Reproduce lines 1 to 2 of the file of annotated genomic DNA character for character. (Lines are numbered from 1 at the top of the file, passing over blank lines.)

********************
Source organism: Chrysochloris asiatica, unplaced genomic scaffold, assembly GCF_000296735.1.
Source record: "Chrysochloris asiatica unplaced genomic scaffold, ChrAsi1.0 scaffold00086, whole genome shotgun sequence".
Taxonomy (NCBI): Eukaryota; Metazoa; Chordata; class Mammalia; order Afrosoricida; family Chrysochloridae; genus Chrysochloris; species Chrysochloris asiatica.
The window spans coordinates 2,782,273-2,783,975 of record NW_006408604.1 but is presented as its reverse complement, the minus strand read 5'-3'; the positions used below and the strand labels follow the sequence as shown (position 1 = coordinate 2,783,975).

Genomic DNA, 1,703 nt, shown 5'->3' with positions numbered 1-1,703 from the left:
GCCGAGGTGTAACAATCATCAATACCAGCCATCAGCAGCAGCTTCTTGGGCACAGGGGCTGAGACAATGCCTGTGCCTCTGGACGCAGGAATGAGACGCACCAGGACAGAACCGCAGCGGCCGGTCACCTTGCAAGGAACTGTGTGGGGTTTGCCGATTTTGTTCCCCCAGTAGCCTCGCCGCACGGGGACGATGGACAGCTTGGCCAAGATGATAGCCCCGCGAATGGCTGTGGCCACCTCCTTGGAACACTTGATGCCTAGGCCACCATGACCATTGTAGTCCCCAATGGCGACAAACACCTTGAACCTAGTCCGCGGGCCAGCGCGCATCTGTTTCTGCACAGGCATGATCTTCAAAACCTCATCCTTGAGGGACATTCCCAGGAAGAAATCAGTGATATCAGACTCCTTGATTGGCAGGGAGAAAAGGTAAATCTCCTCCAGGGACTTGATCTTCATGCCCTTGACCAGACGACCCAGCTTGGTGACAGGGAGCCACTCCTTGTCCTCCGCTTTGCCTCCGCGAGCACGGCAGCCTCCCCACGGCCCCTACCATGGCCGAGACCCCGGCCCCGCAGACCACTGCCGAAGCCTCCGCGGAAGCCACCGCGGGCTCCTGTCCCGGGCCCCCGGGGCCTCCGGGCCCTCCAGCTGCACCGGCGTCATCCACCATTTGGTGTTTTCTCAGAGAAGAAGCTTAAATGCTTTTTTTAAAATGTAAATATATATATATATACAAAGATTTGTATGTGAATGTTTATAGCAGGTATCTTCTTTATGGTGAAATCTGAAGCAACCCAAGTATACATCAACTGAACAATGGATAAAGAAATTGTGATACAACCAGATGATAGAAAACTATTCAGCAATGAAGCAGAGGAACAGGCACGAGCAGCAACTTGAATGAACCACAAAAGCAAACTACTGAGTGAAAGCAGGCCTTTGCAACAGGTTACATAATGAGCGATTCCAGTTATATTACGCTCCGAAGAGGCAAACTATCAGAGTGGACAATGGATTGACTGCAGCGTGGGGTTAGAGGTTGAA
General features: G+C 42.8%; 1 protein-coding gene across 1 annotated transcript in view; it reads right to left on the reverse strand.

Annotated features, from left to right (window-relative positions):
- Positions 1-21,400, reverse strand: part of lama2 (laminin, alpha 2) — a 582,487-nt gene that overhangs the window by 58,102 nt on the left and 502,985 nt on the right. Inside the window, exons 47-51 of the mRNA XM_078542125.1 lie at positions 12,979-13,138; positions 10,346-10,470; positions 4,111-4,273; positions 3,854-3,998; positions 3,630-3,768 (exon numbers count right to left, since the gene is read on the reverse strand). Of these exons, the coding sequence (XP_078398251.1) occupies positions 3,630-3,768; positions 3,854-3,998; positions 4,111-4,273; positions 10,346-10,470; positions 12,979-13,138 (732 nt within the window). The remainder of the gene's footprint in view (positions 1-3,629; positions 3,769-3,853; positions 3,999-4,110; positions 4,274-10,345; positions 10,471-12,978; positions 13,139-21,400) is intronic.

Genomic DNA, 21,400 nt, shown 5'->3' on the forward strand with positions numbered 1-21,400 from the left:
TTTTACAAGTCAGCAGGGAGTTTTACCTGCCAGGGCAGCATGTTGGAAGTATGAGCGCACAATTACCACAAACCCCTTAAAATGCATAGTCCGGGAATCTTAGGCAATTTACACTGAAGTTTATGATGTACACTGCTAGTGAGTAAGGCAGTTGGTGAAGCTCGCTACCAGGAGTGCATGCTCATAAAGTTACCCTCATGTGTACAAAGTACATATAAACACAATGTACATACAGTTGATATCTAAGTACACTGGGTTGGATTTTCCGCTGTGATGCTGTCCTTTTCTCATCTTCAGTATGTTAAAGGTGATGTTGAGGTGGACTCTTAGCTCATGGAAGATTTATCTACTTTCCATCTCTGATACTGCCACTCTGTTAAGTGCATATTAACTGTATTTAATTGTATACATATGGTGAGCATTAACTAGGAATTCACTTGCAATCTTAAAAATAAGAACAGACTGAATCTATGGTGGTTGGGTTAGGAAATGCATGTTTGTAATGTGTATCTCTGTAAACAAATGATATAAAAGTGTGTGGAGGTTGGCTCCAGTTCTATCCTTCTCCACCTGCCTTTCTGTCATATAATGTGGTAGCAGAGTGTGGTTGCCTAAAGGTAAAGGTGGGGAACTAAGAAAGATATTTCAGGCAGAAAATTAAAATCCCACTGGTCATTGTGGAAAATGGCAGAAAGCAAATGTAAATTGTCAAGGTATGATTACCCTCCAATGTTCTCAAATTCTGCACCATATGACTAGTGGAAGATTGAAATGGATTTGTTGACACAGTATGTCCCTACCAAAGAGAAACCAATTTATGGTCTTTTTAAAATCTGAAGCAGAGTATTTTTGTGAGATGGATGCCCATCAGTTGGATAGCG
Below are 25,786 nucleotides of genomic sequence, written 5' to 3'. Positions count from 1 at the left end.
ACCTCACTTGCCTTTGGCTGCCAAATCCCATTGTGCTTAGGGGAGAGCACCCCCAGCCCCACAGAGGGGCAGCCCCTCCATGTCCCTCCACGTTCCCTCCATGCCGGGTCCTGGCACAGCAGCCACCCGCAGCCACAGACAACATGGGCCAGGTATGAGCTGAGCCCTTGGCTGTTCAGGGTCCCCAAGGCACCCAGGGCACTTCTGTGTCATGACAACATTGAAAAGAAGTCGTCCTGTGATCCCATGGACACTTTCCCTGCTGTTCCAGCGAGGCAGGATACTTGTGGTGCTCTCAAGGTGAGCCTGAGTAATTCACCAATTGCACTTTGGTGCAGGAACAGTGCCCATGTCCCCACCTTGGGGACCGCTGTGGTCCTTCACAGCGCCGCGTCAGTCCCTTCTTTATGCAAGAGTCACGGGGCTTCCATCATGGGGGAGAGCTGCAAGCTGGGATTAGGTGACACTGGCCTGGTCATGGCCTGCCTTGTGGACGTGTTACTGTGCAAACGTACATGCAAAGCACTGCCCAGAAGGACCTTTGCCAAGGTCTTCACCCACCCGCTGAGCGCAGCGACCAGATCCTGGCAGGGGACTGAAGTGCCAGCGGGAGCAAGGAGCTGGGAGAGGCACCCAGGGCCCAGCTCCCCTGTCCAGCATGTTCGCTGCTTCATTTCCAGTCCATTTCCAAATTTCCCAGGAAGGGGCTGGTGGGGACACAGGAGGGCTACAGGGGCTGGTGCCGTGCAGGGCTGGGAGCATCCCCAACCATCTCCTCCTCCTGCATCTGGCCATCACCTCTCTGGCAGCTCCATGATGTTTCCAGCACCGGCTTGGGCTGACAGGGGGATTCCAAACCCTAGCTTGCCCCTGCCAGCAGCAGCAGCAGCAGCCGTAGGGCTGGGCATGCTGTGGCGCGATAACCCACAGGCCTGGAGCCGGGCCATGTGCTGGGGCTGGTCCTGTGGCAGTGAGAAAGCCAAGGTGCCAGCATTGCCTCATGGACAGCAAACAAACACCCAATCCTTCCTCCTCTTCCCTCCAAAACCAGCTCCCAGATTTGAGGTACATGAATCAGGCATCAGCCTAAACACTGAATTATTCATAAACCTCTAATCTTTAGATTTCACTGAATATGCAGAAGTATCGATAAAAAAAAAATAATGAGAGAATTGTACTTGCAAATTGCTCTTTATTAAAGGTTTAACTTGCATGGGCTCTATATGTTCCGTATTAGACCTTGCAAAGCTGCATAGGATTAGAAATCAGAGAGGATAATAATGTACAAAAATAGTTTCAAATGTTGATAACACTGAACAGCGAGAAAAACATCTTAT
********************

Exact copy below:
Source organism: Chrysochloris asiatica, unplaced genomic scaffold, assembly GCF_000296735.1.
Source record: "Chrysochloris asiatica unplaced genomic scaffold, ChrAsi1.0 scaffold00086, whole genome shotgun sequence".